[mrtg] MRTG and bandwidth delay product

Lyle Giese lyle at lcrcomputer.net
Wed Dec 31 04:07:23 CET 2008

nangineni praneeth wrote:
> Hello everyone....
> I am working in a lab environment...This is how configured my network.....
> I designed a enterprise campus network   which operates at
> 100mbps...The enteprise edge router in the enterprise campus network
> connects to the branch office router using a frame relay connection.
> The frame relay PVC operates at 8kB/s...The clients in the branch
> office connect to the branch office router with links operating at
> 100mbps...I have setup a filezilla ftp server in the enterprise campus
> network  and limited the speed at which it can send the data to the
> clients at 4kB/s....
> So i am calcuting the rtt with MRTG and monitoring network with
> MRTG....MRTG calculated the max round trip time to 340ms..between the
> client in the branch office and the server in the enterprise campus
> network.....I wanted to theoritically prove that the link cannot carry
> more than x bytes of data or in other words because of certain latency
> the effective bandwidth of the link is limited to only
> xbytes/second...I used bandwidth delay product to do this......
> BDP=0.340*8kBps=2.72kB/s
> So this is saying that the effective throughput of the link with a
> latency of 340 ms is 2.72kB/s......But when i am using MRTG to graph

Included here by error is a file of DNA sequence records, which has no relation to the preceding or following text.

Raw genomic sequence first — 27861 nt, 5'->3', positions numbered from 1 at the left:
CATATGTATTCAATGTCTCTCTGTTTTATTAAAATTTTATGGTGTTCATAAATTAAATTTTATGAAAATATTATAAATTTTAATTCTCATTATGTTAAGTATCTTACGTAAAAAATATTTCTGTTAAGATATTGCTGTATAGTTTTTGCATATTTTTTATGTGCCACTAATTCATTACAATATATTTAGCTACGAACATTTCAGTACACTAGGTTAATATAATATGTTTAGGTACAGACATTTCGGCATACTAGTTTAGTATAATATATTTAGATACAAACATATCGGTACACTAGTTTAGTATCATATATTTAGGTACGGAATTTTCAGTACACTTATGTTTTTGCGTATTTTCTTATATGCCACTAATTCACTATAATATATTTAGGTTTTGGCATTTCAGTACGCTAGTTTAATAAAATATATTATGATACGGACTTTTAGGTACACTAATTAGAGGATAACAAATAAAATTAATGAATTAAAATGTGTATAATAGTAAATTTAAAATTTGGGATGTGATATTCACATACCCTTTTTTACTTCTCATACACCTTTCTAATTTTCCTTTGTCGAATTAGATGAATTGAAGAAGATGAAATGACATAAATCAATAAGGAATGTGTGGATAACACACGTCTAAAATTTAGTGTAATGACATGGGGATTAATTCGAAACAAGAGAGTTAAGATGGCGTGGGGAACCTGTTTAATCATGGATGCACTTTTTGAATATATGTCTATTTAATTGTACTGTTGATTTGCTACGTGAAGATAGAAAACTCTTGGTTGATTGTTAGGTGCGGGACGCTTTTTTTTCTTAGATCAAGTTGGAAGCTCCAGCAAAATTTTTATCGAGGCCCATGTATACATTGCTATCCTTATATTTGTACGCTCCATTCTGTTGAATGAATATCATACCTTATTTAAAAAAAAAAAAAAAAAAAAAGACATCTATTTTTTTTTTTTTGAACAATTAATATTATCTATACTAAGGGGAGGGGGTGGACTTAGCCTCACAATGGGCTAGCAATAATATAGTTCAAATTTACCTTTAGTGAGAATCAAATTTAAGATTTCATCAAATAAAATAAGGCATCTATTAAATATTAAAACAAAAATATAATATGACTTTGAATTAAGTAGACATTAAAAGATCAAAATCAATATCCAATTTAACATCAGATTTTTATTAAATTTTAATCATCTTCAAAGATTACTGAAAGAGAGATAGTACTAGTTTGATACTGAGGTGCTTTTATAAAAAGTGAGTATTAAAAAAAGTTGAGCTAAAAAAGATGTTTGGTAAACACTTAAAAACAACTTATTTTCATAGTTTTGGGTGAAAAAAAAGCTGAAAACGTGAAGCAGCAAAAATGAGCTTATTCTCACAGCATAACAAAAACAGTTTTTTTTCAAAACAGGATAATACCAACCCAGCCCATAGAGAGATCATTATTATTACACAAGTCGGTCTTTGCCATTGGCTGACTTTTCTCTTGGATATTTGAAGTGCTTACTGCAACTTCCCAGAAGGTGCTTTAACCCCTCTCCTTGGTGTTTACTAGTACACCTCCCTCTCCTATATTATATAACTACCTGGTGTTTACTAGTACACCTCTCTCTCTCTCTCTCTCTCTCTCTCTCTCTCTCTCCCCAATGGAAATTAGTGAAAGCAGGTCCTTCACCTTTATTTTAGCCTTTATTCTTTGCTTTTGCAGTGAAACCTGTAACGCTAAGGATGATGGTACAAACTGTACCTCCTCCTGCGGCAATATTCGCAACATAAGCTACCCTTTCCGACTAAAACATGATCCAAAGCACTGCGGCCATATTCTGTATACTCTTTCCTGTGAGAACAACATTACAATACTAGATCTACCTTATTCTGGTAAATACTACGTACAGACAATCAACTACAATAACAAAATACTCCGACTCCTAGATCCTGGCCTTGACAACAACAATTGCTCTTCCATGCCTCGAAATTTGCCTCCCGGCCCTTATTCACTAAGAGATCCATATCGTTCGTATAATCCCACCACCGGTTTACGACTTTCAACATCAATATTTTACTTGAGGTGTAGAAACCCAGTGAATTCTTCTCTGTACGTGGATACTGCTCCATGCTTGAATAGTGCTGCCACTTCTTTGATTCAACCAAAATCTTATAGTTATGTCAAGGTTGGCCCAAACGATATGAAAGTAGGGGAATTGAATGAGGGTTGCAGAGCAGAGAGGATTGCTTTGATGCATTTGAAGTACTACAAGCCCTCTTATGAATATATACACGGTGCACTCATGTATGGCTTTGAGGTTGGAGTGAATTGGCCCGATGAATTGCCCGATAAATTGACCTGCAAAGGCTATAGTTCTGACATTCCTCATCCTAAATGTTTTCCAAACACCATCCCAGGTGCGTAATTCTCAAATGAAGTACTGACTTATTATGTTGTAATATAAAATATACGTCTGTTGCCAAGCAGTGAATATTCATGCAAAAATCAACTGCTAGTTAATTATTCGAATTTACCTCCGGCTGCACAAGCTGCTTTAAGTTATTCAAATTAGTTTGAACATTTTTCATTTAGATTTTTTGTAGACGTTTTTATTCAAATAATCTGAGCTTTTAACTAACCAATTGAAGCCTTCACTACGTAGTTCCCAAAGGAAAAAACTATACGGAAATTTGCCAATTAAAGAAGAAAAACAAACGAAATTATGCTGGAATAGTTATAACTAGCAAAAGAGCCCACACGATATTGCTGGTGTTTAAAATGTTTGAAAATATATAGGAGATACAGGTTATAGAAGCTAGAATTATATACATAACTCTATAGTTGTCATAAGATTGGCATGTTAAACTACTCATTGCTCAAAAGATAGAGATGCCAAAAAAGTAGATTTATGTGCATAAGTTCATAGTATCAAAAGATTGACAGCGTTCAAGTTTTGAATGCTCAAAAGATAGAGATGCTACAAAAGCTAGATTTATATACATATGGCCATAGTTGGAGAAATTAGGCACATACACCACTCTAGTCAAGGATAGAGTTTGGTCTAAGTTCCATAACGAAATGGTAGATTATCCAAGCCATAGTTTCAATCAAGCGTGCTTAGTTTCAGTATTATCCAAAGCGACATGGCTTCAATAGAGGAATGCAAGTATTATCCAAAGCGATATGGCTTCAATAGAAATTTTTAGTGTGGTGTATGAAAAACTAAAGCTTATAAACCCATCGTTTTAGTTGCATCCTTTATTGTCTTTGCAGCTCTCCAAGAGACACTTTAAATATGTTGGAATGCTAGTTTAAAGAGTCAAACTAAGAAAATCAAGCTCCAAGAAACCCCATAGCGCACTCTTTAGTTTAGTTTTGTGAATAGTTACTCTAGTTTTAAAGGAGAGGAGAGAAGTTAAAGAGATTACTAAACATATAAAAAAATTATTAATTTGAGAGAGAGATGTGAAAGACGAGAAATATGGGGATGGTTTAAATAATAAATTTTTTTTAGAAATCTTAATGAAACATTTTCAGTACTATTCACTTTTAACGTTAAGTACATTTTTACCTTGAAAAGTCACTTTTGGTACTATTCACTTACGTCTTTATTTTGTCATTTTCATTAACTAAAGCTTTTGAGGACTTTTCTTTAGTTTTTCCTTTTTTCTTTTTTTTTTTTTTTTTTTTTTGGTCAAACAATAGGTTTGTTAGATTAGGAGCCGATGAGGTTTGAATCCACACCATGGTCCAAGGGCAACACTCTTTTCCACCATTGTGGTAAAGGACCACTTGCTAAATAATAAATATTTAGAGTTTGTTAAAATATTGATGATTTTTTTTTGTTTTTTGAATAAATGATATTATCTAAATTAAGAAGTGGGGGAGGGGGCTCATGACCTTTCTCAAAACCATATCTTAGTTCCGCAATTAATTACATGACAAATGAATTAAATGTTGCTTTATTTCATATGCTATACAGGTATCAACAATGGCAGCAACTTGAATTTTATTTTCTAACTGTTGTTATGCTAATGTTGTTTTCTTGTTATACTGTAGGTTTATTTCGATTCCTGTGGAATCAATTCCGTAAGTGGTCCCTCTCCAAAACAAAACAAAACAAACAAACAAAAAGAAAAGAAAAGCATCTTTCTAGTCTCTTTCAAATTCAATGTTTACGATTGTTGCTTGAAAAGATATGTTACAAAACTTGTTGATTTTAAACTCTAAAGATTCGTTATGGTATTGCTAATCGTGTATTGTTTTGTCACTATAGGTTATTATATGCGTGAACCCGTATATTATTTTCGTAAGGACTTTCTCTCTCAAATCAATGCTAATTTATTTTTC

> bandwidth the max bandwidth it was showing was 4kBps which is what we
> should expect...
> My question is how can i  theoritically prove that the effective
> throughput  of the link is xbytes per second ..I think i am
> misunderstanding the bandwidth delay product.....Can anyone correct me
> if i am wrong....
> I wish you all a good new year ahead..
> Regards
> Venkat
Delay has a heavy effect on a stop-start transfer protocol like Xmodem
or Ymodem.  But for streaming protocols(FTP is a streaming protocol),
delay has a minimal effect on throughput. 

Limiting FTP to 4k over an 8k line, you are going to get close to the 4k
max in practice, because bandwidth is not a limiting factor.  FTP is a
streaming protocol and depends on the TCP protocol to ensure that what
is being sent is what will be received and there is no acknowledgement
sent back by the sender for each packet(as Xmodem or Ymodem did over
dialup) unless there is a transmission error.  Since there is no acks
required by the sender, there is no delay in waiting for those acks.

So I am wondering why you think transmission delay would introduce a
reduction in speed, since the sender is not waiting for any responses on
a per packet basis from the receiver?  I could see that in a protocol
like Xmodem, Ymodem or Zmodem where per packet acks needed to be
returned to the sender.

Lyle Giese
LCR Computer Services, Inc.

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